But our subsequent and closer examination of the writ application revealed that as to all of its allegations, the "verification" required by Code of Civil Procedure section 1086 was made by counsel "under penalty of perjury, upon information and belief, ..." (Italics added.) [88 Cal. App. 3d 204]

[3] A "verification" is an affidavit verifying the truth of the matters covered by it. (Code Civ. Proc., § 2009; In re O'Brien Machinery, Inc., 224 Cal. App. 2d 563, 569 [36 Cal. Rptr. 782]; Hoffman v. City of Palm Springs, 169 Cal. App. 2d 645, 648 [337 P.2d 521]; Osborn v. City of Whittier, 103 Cal. App. 2d 609, 619 [230 P.2d 132].) "Its object is to assure good faith in the averments or statements of a party" to litigation. (Sheeley v. City of Santa Clara, 215 Cal. App. 2d 83, 85 [30 Cal. Rptr. 121]; Albertson v. Raboff, 185 Cal. App. 2d 372, 388 [295 P.2d 405].)

[1c] An affidavit based on "information and belief" is hearsay and must be disregarded (Franklin v. Nat C. Goldstone Agency, 33 Cal. 2d 628, 631 [204 P.2d 37]; Moore v. Thompson, 138 Cal. 23, 26 [70 P. 930]; Judd v. Superior Court, 60 Cal. App. 3d 38, 43 [131 Cal. Rptr. 246]; Tracy v. Tracy, 213 Cal. App. 2d 359, 362 [28 Cal.Rptr. 815]), and it is "unavailing for any purpose" whatsoever (Gay v. Torrance, 145 Cal. 144, 151 [76 P. 717]; Ex Parte Yonetaro Fkumoto, 120 Cal. 316, 321 [52 P. 726]; Enter v. Crutcher, 159 Cal. App. 2d Supp. 841, 845 [323 P.2d 586]; Bank of America v. Williams, 89 Cal. App. 2d 21, 29 [200 P.2d 151]).

We have not overlooked the provision of Code of Civil Procedure section 446 that in "all cases of a verification of a pleading, the affidavit of the party shall state that the same is true of his own knowledge, except as to the matters which are therein stated on his information or belief, and as to those matters that he believes it to be true; ..."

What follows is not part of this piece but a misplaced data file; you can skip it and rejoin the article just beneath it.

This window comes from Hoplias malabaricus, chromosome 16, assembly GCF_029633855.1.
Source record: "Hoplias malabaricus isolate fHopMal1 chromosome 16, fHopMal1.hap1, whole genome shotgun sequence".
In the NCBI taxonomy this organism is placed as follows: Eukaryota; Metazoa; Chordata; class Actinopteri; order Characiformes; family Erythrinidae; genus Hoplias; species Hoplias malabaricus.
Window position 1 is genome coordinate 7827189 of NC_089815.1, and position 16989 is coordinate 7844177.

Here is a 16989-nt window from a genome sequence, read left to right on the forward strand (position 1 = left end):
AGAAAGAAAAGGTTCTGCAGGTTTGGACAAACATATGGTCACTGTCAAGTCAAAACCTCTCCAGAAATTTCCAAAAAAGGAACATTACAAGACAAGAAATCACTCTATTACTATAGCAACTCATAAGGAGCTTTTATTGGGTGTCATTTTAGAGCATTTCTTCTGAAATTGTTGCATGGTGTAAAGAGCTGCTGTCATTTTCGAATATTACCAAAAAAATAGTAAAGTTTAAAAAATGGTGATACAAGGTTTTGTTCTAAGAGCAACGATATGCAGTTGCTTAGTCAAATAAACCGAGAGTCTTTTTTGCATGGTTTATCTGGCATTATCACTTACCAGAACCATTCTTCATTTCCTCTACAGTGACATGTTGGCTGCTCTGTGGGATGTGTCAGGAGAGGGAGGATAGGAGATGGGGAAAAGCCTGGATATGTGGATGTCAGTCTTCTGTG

This provision, insofar as it purports to permit verification on "information or belief," palpably refers to pleadings that join issues, such as the common complaint and answer of a lawsuit. (See Pridonoff v. Balokovich, 36 Cal. 2d 788, 792 [288 P.2d 6]; Toboni v. Pennington Millinery Co., 172 Cal. App. 2d 47, 52 [341 P.2d 845]; Buxton v. International Indemnity Co., 47 Cal. App. 583, 590-591 [191 P. 84].) Where the verification, or affidavit, is to be "used as evidence" of facts, " Section 446 [Code Civ. Proc.] does not apply." (Toboni v. Pennington Millnery Co., supra, p. 52.) [4] Matters alleged on "information and belief" do "not serve to establish the facts ... because an affidavit which is to be used as evidence must be positive, direct and not based upon hearsay." (Gutierrez v. Superior Court, 243 Cal. App. 2d 710, 725 [52 Cal. Rptr. 592].) A ruling "of the court is to be based upon facts which may be presented to it, and not upon the belief of the affiant." (Pelegrinelli v. McCloud River etc. Co., 1 Cal. App. 593, 597 [82 P. 695].) Such allegations on "information and belief" furnish "'no proof of the facts stated . ...'" (Franklin v. Nat C. [88 Cal. App. 3d 205] Goldstone Agency, supra, 33 Cal. 2d 628, 631 Cal. 2d 628, 631; Kellett v. Kellett, 2 Cal. 2d 45, 48 [39 P.2d 203].)